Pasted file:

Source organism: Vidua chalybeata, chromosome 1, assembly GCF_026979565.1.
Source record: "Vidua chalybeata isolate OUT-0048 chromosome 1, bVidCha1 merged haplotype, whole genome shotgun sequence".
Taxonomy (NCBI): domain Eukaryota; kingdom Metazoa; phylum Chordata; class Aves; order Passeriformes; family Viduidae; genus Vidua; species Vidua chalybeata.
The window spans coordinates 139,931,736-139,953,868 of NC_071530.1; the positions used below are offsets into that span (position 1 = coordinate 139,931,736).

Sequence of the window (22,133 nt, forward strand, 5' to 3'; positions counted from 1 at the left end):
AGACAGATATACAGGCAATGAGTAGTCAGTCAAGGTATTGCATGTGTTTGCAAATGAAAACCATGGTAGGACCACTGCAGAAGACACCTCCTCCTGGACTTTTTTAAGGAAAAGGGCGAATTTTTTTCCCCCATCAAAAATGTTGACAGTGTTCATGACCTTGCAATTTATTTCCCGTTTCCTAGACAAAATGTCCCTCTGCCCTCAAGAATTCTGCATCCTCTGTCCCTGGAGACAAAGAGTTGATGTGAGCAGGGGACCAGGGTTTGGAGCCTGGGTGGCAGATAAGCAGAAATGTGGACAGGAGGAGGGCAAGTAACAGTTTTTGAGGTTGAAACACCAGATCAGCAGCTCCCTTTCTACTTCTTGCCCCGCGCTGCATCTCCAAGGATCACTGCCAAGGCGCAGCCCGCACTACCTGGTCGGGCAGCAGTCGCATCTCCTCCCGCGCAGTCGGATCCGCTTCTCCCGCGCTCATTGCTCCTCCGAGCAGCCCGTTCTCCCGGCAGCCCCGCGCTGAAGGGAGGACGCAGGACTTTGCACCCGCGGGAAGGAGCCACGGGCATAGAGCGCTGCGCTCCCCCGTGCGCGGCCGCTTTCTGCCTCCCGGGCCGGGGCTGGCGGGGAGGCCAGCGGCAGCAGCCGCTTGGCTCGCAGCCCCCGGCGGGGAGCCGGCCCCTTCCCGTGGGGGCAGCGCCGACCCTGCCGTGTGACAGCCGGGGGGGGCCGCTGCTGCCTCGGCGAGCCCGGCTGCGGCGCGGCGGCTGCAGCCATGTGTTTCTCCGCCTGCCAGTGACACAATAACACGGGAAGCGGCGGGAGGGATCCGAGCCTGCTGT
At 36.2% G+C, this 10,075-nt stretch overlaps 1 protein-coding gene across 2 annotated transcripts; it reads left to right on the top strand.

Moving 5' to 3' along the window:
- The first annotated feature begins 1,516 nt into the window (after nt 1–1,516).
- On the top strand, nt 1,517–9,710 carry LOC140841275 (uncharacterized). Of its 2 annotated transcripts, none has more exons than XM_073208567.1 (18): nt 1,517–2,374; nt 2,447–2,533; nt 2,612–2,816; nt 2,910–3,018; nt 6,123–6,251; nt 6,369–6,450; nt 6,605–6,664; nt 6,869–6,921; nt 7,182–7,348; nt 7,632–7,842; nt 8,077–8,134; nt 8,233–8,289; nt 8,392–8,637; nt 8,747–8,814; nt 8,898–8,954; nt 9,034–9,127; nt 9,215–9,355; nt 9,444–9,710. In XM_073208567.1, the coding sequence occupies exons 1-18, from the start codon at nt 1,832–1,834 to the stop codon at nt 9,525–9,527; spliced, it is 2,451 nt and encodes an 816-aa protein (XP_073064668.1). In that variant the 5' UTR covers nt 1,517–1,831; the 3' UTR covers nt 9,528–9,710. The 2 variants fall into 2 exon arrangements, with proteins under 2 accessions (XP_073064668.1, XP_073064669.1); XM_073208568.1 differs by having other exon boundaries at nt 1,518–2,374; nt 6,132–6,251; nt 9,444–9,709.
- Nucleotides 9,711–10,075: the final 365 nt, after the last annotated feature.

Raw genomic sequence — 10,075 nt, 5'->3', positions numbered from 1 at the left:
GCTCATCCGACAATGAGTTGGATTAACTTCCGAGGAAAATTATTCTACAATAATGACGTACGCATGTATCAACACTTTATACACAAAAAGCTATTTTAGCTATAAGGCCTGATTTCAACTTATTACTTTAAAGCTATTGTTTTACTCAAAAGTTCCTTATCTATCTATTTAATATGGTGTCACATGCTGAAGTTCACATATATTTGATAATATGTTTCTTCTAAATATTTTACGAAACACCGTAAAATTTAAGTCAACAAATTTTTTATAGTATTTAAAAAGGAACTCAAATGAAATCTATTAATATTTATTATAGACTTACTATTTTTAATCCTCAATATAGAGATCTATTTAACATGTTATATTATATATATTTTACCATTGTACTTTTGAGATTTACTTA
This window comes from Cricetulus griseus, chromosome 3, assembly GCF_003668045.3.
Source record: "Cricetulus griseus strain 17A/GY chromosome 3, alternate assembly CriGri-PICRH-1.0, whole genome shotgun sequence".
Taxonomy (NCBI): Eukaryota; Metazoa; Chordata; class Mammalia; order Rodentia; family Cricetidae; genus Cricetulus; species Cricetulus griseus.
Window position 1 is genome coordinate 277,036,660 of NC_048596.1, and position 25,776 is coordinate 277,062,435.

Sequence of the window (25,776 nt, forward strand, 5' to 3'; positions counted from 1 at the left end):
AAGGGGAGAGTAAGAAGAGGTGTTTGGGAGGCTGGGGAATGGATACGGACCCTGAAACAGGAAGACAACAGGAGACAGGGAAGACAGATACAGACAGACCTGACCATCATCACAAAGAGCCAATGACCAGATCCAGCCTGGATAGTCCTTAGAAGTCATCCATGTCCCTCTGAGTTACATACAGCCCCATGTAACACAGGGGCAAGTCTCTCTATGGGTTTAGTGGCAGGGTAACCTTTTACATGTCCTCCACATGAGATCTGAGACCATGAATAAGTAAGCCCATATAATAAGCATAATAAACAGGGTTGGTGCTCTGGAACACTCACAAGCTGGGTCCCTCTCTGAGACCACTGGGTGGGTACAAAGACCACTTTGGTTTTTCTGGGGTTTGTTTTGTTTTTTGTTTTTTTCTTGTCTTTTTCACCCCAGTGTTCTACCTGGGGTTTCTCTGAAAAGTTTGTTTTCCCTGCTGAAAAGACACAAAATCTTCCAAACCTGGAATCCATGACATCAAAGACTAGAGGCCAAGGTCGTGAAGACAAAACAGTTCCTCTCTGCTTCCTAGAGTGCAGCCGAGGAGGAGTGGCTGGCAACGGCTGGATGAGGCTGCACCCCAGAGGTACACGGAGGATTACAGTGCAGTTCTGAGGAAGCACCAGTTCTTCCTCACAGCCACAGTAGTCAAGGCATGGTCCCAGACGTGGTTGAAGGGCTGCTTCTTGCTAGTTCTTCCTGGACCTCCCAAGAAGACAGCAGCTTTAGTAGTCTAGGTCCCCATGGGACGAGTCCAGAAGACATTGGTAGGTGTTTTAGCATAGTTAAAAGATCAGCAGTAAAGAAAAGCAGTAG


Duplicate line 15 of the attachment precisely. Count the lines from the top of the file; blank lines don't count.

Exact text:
Source record: "Cricetulus griseus strain 17A/GY chromosome 3, alternate assembly CriGri-PICRH-1.0, whole genome shotgun sequence".